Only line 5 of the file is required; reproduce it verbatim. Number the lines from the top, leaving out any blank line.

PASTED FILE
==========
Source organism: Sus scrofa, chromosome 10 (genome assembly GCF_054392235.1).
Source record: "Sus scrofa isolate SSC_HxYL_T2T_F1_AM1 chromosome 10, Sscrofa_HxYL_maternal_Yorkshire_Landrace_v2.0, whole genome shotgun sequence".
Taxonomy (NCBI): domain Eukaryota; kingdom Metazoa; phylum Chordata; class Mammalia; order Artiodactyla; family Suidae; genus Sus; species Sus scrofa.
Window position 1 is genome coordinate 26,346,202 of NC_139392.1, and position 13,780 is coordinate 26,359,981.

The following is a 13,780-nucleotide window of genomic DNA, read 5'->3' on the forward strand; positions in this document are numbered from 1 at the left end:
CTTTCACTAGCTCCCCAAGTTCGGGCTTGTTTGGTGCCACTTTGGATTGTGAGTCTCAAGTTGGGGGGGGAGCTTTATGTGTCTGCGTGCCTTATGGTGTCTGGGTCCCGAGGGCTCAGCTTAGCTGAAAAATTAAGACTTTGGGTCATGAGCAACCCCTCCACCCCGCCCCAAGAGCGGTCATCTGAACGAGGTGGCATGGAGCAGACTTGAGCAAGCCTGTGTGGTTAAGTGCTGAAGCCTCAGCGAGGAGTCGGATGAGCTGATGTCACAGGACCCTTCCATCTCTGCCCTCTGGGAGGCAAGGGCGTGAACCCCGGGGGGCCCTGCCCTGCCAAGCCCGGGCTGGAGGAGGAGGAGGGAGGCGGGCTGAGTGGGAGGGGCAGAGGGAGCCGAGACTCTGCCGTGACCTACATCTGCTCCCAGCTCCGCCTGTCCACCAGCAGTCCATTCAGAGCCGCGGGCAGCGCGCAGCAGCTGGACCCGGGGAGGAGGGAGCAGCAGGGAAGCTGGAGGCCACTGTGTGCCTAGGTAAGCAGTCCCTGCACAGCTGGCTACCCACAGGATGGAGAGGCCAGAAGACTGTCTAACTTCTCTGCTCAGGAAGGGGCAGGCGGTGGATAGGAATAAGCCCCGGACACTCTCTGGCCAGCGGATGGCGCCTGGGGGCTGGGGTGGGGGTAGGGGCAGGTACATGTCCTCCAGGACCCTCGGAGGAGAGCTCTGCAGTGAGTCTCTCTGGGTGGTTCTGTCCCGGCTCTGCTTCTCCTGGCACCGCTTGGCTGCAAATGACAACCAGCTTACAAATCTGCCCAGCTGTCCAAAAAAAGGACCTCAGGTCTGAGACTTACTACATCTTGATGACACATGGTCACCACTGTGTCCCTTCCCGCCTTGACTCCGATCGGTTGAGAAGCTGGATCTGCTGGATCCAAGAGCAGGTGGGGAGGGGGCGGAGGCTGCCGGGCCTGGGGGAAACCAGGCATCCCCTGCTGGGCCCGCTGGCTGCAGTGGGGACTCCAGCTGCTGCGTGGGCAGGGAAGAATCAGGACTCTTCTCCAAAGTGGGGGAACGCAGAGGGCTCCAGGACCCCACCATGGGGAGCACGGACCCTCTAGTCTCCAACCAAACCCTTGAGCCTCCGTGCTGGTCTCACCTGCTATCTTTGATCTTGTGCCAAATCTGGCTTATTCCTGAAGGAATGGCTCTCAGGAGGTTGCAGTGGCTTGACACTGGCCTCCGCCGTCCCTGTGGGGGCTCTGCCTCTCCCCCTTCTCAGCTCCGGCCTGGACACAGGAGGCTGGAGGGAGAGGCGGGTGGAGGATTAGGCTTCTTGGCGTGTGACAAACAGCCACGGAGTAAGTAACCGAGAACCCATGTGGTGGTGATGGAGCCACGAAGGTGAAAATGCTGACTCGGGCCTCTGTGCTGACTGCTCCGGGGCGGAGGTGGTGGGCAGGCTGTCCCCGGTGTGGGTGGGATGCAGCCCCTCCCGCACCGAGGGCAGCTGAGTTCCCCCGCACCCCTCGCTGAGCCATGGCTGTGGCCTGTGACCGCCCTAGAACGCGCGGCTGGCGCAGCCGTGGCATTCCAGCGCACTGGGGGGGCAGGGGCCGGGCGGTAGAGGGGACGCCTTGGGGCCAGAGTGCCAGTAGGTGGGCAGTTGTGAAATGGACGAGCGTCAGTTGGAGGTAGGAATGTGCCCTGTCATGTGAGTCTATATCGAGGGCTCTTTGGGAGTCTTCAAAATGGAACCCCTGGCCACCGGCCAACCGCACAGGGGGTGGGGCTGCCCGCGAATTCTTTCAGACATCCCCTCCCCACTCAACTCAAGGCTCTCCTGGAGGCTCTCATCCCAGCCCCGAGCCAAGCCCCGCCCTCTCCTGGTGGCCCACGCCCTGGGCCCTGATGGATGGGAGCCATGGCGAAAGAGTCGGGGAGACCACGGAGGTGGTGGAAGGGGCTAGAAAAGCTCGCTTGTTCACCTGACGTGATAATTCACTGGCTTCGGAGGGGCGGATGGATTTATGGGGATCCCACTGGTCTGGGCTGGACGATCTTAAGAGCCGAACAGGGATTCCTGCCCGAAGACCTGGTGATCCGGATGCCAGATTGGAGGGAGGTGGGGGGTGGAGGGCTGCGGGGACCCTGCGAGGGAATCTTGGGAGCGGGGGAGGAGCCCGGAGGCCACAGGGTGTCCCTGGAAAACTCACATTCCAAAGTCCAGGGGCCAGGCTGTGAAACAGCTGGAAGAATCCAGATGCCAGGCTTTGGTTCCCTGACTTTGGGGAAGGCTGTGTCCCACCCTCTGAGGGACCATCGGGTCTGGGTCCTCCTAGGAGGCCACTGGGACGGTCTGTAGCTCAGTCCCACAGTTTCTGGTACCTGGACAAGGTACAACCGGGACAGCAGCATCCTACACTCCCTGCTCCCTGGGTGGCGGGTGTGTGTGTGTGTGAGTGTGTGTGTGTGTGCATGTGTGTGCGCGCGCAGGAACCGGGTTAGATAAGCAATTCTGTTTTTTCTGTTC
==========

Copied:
The following is a 13,780-nucleotide window of genomic DNA, read 5'->3' on the forward strand; positions in this document are numbered from 1 at the left end: